EPD, school systems aim to raise awareness about new law

Published 3:18 pm Thursday, January 4, 2018

Improving safety on roadways across the state is the goal of a new law now on the books for 2018.
Along with the other new laws that went into effect this week, it is now a fineable offense to talk on a hands-hand mobile device while driving through a marked school zone when a warning flasher or flashers are in operation. Drivers that break the law are subject to a fine not to exceed $50 if they are found guilty. The new law does not prohibit drivers from using a cell phone if they are using a hands-free device.
State Representative Johnson Holsclaw, Jr. represents Carter County and served as the primary sponsor of the bill in the State House while State Sen. Jim Tracy carried the Senate’s version.
Locally, officials with the Elizabethton Police Department noted the bill could only be positive for promoting safety for motorists.
“We believe this law is very important,” said EPD Capt. Shane Darling. “We make an effort to proactively ensure the safety of our community, especially our children, and this law will help in that effort.”
Distracted driving continues to be an issue for the Volunteer State.
While texting and driving was officially banned in Tennessee in 2009, the issue keeps presenting itself. According to information provided by the State of Tennessee website, 24,743 crashes in 2016 were caused by distracted driving, which resulted in 12 percent of all crashes in the state.
According to EverQuote.com’s Safe Driving Report 2016-2017, Tennessee is the third-worst state in the country when it comes to distracted driving.
Rep. Holsclaw recently told the Elizabethton Star promoting this initiative will start in school zones, but hopefully grow over the years across the state.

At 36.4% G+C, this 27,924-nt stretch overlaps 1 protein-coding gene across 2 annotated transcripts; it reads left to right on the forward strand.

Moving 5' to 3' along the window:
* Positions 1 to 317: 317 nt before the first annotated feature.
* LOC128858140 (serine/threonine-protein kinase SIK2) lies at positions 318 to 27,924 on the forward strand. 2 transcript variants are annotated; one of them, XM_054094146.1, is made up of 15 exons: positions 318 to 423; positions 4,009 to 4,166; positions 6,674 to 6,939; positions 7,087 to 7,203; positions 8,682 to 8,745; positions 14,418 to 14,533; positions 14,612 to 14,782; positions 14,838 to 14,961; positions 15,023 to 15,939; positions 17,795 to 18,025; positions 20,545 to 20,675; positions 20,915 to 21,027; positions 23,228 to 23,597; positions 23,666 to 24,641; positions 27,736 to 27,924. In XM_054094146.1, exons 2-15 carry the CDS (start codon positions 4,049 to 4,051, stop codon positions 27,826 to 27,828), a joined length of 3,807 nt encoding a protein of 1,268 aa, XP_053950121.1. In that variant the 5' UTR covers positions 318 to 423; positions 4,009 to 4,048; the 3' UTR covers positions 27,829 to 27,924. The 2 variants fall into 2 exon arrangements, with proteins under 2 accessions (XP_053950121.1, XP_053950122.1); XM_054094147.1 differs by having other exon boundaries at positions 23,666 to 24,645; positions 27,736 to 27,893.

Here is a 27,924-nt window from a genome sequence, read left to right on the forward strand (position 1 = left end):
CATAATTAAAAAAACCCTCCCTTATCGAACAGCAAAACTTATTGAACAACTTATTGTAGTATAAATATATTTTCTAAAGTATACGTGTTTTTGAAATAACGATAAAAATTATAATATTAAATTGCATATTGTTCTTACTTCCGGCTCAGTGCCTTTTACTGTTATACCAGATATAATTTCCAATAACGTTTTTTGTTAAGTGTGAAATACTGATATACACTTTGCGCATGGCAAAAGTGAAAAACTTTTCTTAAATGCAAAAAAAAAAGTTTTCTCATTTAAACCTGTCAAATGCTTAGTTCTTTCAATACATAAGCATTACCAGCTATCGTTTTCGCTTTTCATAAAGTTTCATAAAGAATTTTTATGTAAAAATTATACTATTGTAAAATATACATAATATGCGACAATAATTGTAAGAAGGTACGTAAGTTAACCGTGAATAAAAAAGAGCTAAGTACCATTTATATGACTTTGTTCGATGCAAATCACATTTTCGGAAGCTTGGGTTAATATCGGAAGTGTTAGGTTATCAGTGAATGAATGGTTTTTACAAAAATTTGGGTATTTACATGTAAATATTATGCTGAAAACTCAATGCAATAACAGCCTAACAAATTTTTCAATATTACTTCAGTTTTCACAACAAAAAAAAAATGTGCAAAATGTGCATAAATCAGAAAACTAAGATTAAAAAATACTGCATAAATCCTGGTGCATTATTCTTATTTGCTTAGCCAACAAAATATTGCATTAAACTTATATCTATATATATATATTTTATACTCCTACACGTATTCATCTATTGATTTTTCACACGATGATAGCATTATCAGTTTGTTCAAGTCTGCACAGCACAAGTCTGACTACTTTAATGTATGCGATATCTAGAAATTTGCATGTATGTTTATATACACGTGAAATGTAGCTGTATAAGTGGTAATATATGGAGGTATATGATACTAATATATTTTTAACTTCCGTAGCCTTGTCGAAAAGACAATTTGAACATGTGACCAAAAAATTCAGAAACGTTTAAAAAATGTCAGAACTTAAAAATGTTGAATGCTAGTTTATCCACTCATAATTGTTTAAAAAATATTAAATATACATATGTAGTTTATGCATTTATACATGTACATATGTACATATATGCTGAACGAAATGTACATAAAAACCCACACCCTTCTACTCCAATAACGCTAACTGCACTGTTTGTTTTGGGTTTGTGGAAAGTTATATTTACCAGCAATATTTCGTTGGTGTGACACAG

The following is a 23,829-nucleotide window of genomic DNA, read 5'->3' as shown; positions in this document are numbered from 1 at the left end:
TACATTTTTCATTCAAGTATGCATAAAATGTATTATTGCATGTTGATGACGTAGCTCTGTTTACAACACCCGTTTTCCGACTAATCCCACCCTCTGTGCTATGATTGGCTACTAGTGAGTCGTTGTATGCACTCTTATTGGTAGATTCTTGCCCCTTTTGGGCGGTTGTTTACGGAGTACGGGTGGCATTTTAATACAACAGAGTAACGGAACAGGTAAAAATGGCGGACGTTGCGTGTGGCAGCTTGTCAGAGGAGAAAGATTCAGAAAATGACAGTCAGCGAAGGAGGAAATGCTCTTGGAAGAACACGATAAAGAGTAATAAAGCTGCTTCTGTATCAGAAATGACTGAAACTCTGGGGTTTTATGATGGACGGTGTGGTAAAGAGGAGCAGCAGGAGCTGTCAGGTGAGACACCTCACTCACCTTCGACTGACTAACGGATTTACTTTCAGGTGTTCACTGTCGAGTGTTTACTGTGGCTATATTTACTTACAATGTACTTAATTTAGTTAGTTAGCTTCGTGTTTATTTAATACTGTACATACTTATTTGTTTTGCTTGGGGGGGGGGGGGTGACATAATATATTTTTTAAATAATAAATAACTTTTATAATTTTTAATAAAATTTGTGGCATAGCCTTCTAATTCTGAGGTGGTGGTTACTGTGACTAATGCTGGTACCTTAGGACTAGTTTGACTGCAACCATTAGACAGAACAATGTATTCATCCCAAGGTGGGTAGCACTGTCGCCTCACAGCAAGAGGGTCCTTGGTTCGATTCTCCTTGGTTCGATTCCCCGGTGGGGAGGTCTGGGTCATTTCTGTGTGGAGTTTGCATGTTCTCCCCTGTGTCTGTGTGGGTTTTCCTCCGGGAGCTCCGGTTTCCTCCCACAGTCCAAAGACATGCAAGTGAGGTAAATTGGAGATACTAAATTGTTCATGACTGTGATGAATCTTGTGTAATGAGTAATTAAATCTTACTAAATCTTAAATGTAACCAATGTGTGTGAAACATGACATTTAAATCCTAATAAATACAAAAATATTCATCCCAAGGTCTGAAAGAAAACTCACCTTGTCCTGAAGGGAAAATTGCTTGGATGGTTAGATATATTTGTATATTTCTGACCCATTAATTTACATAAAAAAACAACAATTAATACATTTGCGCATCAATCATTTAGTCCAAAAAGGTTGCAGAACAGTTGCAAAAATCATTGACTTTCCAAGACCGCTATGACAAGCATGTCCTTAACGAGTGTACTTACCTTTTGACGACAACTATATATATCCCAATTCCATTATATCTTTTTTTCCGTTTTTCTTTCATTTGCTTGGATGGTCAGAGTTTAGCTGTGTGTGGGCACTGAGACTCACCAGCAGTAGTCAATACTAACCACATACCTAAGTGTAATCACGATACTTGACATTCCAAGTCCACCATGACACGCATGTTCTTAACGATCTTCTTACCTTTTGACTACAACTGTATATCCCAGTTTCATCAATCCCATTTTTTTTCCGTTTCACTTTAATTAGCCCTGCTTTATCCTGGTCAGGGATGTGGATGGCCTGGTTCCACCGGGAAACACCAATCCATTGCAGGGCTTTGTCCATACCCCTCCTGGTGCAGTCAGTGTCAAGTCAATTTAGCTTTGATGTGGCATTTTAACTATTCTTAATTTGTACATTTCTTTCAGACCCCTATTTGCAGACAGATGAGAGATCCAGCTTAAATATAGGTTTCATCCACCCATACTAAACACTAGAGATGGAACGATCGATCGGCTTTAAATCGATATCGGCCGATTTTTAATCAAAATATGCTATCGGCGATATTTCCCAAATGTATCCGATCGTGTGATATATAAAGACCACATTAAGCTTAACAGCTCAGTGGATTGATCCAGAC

EPD officials are now working diligently to help inform the public about the new law.
“When motorists are passing through a school zone, they should be concentrating on slowing down and watching for pedestrians,” said EPD Chief Jason Shaw. “If you are texting or using a cellular phone, it is distracting your attention and could potentially cause someone, including yourself, to get injured.”
Darling added EPD has worked closely with both Elizabethton and Carter County school systems to help spread information about the law.
“Both the city school system and county school system are putting out a public service announcement over their Skylert systems to remind parents and students that this law is now in effect,” he said.
At Elizabethton High School, teacher and crossing guard Daniel Proffitt said he hasn’t witnessed much cell phone risk while on duty, but the ones that do create an unnecessary risk for others.
“Those who are on cell phones, both talking and texting, are obviously distracted and impeding traffic when they are sitting still,” he said in an emailed statement.
For more information about the laws, the public is encouraged to visit the Elizabethton Police Department’s Facebook or Twitter social media accounts. A video, along with other resources, is provided on the accounts.

Subscribe to our free email newsletter

Get the latest news sent to your inbox